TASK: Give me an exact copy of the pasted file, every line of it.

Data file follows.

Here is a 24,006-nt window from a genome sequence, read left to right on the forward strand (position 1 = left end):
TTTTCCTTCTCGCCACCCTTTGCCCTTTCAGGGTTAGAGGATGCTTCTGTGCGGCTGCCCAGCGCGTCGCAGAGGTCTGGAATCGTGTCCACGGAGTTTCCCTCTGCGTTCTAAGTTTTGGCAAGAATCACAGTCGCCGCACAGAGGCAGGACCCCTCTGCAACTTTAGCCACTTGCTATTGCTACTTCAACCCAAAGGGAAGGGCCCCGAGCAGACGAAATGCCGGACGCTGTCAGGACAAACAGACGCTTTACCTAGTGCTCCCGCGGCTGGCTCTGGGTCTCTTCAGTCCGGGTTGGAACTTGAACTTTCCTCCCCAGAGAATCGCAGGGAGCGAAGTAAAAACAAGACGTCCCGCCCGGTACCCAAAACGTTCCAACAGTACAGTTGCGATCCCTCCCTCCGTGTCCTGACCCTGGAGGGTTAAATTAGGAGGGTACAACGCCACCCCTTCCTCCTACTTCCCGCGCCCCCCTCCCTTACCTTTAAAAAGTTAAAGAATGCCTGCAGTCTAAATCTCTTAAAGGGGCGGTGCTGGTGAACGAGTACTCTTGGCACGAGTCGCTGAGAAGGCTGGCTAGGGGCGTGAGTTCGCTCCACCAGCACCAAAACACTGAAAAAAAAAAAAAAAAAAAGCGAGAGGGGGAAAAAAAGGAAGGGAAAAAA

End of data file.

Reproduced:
Here is a 24,006-nt window from a genome sequence, read left to right on the forward strand (position 1 = left end):
TTTTCCTTCTCGCCACCCTTTGCCCTTTCAGGGTTAGAGGATGCTTCTGTGCGGCTGCCCAGCGCGTCGCAGAGGTCTGGAATCGTGTCCACGGAGTTTCCCTCTGCGTTCTAAGTTTTGGCAAGAATCACAGTCGCCGCACAGAGGCAGGACCCCTCTGCAACTTTAGCCACTTGCTATTGCTACTTCAACCCAAAGGGAAGGGCCCCGAGCAGACGAAATGCCGGACGCTGTCAGGACAAACAGACGCTTTACCTAGTGCTCCCGCGGCTGGCTCTGGGTCTCTTCAGTCCGGGTTGGAACTTGAACTTTCCTCCCCAGAGAATCGCAGGGAGCGAAGTAAAAACAAGACGTCCCGCCCGGTACCCAAAACGTTCCAACAGTACAGTTGCGATCCCTCCCTCCGTGTCCTGACCCTGGAGGGTTAAATTAGGAGGGTACAACGCCACCCCTTCCTCCTACTTCCCGCGCCCCCCTCCCTTACCTTTAAAAAGTTAAAGAATGCCTGCAGTCTAAATCTCTTAAAGGGGCGGTGCTGGTGAACGAGTACTCTTGGCACGAGTCGCTGAGAAGGCTGGCTAGGGGCGTGAGTTCGCTCCACCAGCACCAAAACACTGAAAAAAAAAAAAAAAAAAAGCGAGAGGGGGAAAAAAAGGAAGGGAAAAAA